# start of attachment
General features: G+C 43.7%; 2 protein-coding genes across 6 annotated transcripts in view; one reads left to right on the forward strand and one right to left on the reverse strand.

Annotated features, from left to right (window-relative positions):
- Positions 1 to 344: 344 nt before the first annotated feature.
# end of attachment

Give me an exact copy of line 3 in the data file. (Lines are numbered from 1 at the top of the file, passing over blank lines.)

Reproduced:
- Positions 1 to 344: 344 nt before the first annotated feature.